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Iran Deal Not a Green Light for Business

With the nuclear deal between Iran and the world powers complete, American business interests are looking for opportunities. But before all the sanctions are lifted, U.S. and global businesses will have to clear plenty of hurdles before they begin investing in and selling to Iran.

The agreement, which puts strict limits on Iran’s nuclear development for 10 years, calls for lifting economic sanctions by the international community.

Suzanne DiMaggio, a senior fellow and director of the Iran Initiative at New America research group in New York, said Iran is a potential market of 80 million highly educated, sophisticated consumers ready for U.S. products and services, but she believes it will take some time for U.S. major corporations to feel comfortable enough to start investing in Iran.

She added, “They will need to see that Iran is working through this agreement and is complying with it. And, they also want to see that there is some stability there.”

DiMaggio noted that some key restrictions in the agreement will last 10 to 15 years, or even longer.

“There are elements of the deal that Iran has agreed to in perpetuity, that will go on forever," she said.

'Major Player' in Oil

A key to stability in Iran is oil. Iran has some of the largest oil and natural gas reserves in the world, but during the years of sanctions the oil fields were not fully developed.

DiMaggio told VOA that “it is going to take some time and billions of dollars to really bring that oil sector up to snuff.”

But she added, “Make no mistake about it, Iran will be a major player in the oil sector. I think this has other countries like Saudi Arabia worried [about] what will that do to the market that is already down.”

On Wall Street, trader Ben Willis of Princeton Securities predicted there will be an impact when the Iranian supply of oil comes to the worldwide marketplace. He said he thought oil would settle in at a price of around $40 a barrel. So, what is happening on the market?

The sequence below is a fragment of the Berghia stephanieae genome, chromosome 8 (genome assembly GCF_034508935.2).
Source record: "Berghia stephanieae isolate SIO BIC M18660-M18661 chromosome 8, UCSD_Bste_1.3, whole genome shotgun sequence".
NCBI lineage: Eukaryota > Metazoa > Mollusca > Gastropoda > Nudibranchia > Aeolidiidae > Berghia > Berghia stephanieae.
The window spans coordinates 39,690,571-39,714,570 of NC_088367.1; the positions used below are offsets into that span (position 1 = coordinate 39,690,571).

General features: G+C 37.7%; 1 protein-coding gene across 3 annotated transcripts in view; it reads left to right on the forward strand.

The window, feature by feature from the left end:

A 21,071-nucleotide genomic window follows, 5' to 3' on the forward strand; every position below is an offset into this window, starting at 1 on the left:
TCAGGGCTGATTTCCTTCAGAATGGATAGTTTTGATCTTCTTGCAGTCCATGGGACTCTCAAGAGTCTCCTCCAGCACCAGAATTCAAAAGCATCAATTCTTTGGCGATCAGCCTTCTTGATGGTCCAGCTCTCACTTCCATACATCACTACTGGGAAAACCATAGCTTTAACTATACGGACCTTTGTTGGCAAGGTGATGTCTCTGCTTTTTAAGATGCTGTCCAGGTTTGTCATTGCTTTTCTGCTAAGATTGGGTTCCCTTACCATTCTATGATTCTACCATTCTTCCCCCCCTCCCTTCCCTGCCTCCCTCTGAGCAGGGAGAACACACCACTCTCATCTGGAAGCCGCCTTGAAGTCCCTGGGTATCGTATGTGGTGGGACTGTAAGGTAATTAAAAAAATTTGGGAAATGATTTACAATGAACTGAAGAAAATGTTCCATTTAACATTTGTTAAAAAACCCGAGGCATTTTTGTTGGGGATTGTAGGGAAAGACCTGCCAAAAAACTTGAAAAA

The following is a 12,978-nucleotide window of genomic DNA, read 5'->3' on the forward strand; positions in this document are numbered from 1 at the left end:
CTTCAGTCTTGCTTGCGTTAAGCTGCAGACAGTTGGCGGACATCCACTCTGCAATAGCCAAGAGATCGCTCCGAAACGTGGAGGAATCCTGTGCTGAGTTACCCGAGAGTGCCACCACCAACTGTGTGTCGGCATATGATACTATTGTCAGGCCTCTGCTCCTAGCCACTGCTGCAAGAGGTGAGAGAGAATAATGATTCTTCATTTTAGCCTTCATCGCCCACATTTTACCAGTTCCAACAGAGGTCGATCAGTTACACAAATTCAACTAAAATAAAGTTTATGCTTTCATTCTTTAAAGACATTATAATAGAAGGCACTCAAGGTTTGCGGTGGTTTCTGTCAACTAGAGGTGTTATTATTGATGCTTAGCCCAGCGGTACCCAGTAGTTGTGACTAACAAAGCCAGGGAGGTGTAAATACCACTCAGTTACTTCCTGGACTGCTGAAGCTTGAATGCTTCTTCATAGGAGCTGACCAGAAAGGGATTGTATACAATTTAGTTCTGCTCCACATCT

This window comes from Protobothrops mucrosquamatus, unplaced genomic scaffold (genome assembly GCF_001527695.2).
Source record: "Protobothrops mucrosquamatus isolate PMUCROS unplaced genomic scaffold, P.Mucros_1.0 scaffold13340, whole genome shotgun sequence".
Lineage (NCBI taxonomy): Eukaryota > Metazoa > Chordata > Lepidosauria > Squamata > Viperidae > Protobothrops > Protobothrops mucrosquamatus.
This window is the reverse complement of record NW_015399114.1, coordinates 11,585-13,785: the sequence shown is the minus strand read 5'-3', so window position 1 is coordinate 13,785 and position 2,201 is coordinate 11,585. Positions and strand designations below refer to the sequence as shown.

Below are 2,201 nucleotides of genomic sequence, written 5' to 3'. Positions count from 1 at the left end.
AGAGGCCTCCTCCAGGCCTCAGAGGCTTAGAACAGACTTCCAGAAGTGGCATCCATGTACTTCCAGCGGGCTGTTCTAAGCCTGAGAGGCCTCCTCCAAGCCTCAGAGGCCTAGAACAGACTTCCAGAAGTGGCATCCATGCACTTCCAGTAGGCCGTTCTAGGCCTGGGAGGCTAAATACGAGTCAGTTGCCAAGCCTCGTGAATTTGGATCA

Willis said, “Right now the market is reacting by buying the major oil companies like Total, Exxon and big producers throughout the world. That being said,” he continued, “I think part of the places that are not being looked at right now is the international investment banking firms that have been thrown out of Iran or forced to leave by sanctions. They will be allowed to go back in.”

With sanctions being removed slowly, by timetable agreement, Paul Wachtel, economics professor at New York University's Stern School of Business, said, “In the short run, the effects will be relatively limited. The sanctions don’t even get removed immediately. There’s a whole sequence of reviews to make sure that Iran follows the agreement before the sanctions have been removed. So I wouldn't expect much to happen for the next six months, a year, maybe two years.

“Beyond that, it will begin to affect the world economy," Wachtel said. "In a sense, Iran is a large economy, it’s got a large population, a well-educated population and lots of economic resources. If this agreement leads to Iran being integrated into the global economy, you have got a brand-new big player in the world economy.”

Will U.S. Be Welcome?

The integration of Iran "will be good for world trade generally," he added. "It would be good for many American industries: consumer goods, producer goods, airplane industry, oil equipment, lots of American industry. But — and there is a big but — the Iranian regime has made no indication that they’re opening up the country to the participation of American consumer goods industry.”

Wachtel raised these questions: “Do they want Amazon in there selling books? Do they want Apple in there bringing in television shows and movies? We’re a long way from that in terms of domestic policies of a very, very repressive Iranian regime.”

Meantime, the celebrating is on in Iran’s capital, Tehran. Young people are looking forward to more involvement in world social media. But the question is, will the Iranian regime open up its economy and liberalize its economic relationships with the rest of the world?